Old Naval Observatory

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Old Naval Observatory
US Naval Observatory (Washington, District of Columbia).jpg
Old Naval Observatory is located in Central Washington, D.C.
Old Naval Observatory
Old Naval Observatory is located in the District of Columbia
Old Naval Observatory
Old Naval Observatory is located in the US
Old Naval Observatory
Location 23rd Street and E Street, N.W., Washington, D.C.
Coordinates 38°53′42″N 77°03′05″W / 38.895103°N 77.051443°W / 38.895103; -77.051443Coordinates: 38°53′42″N 77°03′05″W / 38.895103°N 77.051443°W / 38.895103; -77.051443
Built 1844 (1844)
Architect James Gilliss
NRHP reference # 66000864
Significant dates
Added to NRHP October 15, 1966[1]
Designated NHL January 12, 1965[2]

The Old Naval Observatory is a historic site at 23rd and E Street in Northwest, Washington, D.C.. It is where the United States Naval Observatory was located from 1844 to 1893, when it moved to its present grounds. The original observatory building, built 1839-40, still stands, and is a designated National Historic Landmark.[2] The Washington meridian of 1850 passes through the Observatory. The property for many years housed the Navy's Bureau of Medicine and Surgery, which moved out in 2012. The property has been taken over by the State Department.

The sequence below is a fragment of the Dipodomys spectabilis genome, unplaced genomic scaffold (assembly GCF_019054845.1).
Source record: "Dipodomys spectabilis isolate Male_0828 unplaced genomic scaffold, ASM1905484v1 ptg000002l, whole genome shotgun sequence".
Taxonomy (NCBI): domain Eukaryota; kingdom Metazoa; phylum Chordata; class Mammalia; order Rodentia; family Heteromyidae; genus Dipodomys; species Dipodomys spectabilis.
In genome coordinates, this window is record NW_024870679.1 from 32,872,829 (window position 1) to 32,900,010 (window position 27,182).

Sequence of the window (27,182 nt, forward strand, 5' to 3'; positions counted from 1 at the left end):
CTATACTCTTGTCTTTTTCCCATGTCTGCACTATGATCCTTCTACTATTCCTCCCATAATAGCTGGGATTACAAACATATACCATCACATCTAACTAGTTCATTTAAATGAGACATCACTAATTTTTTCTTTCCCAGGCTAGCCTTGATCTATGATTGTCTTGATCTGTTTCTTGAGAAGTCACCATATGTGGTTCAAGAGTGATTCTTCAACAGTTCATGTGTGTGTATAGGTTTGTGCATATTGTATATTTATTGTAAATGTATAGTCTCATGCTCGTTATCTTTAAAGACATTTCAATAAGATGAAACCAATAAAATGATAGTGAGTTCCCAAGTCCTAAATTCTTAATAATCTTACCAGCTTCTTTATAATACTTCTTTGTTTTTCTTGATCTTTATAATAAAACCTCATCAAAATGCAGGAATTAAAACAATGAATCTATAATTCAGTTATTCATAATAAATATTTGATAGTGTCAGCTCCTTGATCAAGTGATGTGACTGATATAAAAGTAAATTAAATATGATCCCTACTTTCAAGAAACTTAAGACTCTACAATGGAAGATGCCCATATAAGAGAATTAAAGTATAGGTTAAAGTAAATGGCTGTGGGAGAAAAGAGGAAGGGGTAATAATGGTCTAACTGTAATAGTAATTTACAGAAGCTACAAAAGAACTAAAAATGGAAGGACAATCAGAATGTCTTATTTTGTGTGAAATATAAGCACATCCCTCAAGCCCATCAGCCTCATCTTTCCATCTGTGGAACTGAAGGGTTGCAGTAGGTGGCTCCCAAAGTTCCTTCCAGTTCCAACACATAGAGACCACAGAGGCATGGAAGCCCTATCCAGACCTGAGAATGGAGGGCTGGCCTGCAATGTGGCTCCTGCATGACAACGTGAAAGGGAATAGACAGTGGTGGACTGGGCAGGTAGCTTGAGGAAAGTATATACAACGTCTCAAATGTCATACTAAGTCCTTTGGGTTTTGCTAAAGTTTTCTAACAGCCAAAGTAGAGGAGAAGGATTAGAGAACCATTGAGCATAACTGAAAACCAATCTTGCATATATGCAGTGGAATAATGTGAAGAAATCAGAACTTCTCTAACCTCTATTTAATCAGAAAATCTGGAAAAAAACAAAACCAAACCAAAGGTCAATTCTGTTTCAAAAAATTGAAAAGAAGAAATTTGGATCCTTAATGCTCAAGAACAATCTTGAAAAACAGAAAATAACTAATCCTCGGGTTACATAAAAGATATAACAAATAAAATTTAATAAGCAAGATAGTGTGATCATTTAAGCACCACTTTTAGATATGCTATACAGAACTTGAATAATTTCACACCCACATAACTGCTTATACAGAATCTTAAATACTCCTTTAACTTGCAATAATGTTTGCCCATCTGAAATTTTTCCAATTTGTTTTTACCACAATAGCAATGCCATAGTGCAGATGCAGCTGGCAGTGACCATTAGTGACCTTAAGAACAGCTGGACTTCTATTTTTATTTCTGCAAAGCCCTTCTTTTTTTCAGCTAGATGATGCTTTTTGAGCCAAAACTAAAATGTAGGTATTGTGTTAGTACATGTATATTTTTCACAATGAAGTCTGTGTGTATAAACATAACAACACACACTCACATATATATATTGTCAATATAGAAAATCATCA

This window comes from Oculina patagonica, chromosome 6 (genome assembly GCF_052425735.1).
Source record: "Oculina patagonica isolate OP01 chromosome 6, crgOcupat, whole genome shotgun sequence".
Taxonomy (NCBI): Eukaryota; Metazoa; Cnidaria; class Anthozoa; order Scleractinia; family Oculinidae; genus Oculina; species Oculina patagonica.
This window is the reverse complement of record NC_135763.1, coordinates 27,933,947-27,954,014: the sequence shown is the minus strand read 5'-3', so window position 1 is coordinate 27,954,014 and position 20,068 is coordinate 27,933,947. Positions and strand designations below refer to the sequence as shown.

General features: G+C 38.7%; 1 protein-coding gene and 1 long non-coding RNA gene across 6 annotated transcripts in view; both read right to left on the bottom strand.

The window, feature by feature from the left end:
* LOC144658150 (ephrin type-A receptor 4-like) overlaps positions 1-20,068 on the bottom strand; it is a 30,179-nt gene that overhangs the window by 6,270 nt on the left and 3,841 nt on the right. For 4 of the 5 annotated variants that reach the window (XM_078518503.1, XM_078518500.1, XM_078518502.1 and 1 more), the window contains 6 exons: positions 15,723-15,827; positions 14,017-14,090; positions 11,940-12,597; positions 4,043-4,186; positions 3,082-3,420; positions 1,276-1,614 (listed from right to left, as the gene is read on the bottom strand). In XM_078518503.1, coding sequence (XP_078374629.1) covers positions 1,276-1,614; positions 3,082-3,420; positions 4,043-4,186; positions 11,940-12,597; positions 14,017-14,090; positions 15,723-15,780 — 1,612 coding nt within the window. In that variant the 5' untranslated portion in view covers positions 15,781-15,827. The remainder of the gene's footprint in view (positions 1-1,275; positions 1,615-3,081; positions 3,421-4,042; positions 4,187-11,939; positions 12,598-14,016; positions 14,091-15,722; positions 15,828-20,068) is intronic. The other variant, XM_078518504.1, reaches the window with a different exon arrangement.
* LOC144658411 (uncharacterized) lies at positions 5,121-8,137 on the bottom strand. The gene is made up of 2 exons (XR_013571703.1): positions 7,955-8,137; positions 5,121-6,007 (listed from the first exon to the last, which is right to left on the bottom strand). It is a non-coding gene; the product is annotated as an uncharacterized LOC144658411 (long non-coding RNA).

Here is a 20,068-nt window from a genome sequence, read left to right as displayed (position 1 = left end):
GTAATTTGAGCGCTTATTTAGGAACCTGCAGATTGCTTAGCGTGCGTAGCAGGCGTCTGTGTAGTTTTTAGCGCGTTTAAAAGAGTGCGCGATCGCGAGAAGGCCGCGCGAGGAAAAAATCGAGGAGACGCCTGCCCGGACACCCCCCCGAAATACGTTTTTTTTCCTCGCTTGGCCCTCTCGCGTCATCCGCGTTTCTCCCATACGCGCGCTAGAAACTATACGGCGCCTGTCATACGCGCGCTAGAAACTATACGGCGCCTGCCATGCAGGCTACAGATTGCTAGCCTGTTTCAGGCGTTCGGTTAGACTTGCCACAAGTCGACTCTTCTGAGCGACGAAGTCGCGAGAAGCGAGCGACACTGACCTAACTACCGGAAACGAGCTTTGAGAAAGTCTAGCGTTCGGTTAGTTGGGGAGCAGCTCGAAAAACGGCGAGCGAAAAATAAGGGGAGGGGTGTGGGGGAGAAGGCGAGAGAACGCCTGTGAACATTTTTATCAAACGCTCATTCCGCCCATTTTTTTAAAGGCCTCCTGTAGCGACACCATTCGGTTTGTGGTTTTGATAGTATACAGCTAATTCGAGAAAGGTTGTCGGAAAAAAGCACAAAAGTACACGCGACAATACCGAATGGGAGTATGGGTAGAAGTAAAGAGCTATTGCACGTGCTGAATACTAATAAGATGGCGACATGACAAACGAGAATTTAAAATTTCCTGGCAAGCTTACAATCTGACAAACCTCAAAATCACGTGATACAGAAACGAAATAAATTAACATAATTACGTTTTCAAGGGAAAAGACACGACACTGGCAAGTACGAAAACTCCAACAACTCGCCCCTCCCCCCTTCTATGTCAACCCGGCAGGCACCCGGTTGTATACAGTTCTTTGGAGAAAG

History[edit]

The observatory operated from 1844 to 1893 when it was closed in favor of a new U.S. Naval Observatory facility on Massachusetts Avenue. The building and grounds were retained by the U.S. Navy, which first used it to house the Naval Museum of Hygiene from 1894 to 1902. Beginning in 1903, the Naval Medical Hospital was constructed on the grounds, and it remained in use until 1942, when hospital operations were transferred to the National Naval Medical Center in Bethesda, Maryland.[3] It was declared a National Historic Landmark in 1965.[2][4]

The facility housed the Navy's Bureau of Medicine and Surgery until 2012.[5] The grounds and observatory are closed to the public. The entire Navy Hill is being transferred to the United States Department of State due to Base Realignment and Closure, and the Navy will be moving out. The Central Intelligence Agency's forerunner, the Office of Strategic Services was a tenant on the Hill during World War II, and the United States Public Health Service had a hospital there.

In 2014, the Department of State began expanding into the Navy Hill. A joint venture consisting of the architectural firms of Goody, Clancy and the Louis Berger Group won a $2.5 million contract in January 2014 to begin planning the renovation of the buildings on the 11.8-acre (4.8 ha) Navy Hill campus.[6]

References[edit]

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